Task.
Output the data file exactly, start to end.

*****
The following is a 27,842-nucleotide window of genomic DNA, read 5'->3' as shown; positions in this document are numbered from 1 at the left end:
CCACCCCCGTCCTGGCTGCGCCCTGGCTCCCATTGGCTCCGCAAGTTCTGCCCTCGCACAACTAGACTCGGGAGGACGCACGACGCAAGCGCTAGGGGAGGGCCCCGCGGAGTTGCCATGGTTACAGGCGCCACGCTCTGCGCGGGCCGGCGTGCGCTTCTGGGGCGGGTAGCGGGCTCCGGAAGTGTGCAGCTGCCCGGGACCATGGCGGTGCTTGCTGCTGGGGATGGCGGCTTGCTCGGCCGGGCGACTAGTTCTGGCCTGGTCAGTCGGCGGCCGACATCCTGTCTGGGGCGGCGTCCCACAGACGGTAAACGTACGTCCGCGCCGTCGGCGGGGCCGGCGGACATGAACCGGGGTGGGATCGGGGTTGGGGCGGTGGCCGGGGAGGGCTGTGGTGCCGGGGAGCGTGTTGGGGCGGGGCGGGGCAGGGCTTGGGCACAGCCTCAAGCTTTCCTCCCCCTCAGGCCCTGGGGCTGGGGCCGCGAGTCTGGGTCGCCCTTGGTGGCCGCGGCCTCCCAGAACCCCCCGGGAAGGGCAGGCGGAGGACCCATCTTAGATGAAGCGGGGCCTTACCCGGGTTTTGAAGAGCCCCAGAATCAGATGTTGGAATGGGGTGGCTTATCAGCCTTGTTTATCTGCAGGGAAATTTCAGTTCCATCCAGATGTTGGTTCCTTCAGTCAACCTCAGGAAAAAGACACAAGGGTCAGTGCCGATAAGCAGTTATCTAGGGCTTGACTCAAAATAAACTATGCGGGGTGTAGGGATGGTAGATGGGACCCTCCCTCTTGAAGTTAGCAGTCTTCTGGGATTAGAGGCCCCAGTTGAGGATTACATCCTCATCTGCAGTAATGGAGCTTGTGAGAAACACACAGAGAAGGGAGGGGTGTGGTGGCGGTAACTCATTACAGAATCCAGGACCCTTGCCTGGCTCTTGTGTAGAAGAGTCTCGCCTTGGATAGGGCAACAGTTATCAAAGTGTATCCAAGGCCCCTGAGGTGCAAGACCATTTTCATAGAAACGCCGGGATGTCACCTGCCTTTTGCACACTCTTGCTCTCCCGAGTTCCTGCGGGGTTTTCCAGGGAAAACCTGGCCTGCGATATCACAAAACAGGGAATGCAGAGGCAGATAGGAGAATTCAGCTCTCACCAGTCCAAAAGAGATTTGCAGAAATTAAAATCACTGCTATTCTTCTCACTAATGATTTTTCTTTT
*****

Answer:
The following is a 27,842-nucleotide window of genomic DNA, read 5'->3' as shown; positions in this document are numbered from 1 at the left end:
CCACCCCCGTCCTGGCTGCGCCCTGGCTCCCATTGGCTCCGCAAGTTCTGCCCTCGCACAACTAGACTCGGGAGGACGCACGACGCAAGCGCTAGGGGAGGGCCCCGCGGAGTTGCCATGGTTACAGGCGCCACGCTCTGCGCGGGCCGGCGTGCGCTTCTGGGGCGGGTAGCGGGCTCCGGAAGTGTGCAGCTGCCCGGGACCATGGCGGTGCTTGCTGCTGGGGATGGCGGCTTGCTCGGCCGGGCGACTAGTTCTGGCCTGGTCAGTCGGCGGCCGACATCCTGTCTGGGGCGGCGTCCCACAGACGGTAAACGTACGTCCGCGCCGTCGGCGGGGCCGGCGGACATGAACCGGGGTGGGATCGGGGTTGGGGCGGTGGCCGGGGAGGGCTGTGGTGCCGGGGAGCGTGTTGGGGCGGGGCGGGGCAGGGCTTGGGCACAGCCTCAAGCTTTCCTCCCCCTCAGGCCCTGGGGCTGGGGCCGCGAGTCTGGGTCGCCCTTGGTGGCCGCGGCCTCCCAGAACCCCCCGGGAAGGGCAGGCGGAGGACCCATCTTAGATGAAGCGGGGCCTTACCCGGGTTTTGAAGAGCCCCAGAATCAGATGTTGGAATGGGGTGGCTTATCAGCCTTGTTTATCTGCAGGGAAATTTCAGTTCCATCCAGATGTTGGTTCCTTCAGTCAACCTCAGGAAAAAGACACAAGGGTCAGTGCCGATAAGCAGTTATCTAGGGCTTGACTCAAAATAAACTATGCGGGGTGTAGGGATGGTAGATGGGACCCTCCCTCTTGAAGTTAGCAGTCTTCTGGGATTAGAGGCCCCAGTTGAGGATTACATCCTCATCTGCAGTAATGGAGCTTGTGAGAAACACACAGAGAAGGGAGGGGTGTGGTGGCGGTAACTCATTACAGAATCCAGGACCCTTGCCTGGCTCTTGTGTAGAAGAGTCTCGCCTTGGATAGGGCAACAGTTATCAAAGTGTATCCAAGGCCCCTGAGGTGCAAGACCATTTTCATAGAAACGCCGGGATGTCACCTGCCTTTTGCACACTCTTGCTCTCCCGAGTTCCTGCGGGGTTTTCCAGGGAAAACCTGGCCTGCGATATCACAAAACAGGGAATGCAGAGGCAGATAGGAGAATTCAGCTCTCACCAGTCCAAAAGAGATTTGCAGAAATTAAAATCACTGCTATTCTTCTCACTAATGATTTTTCTTTT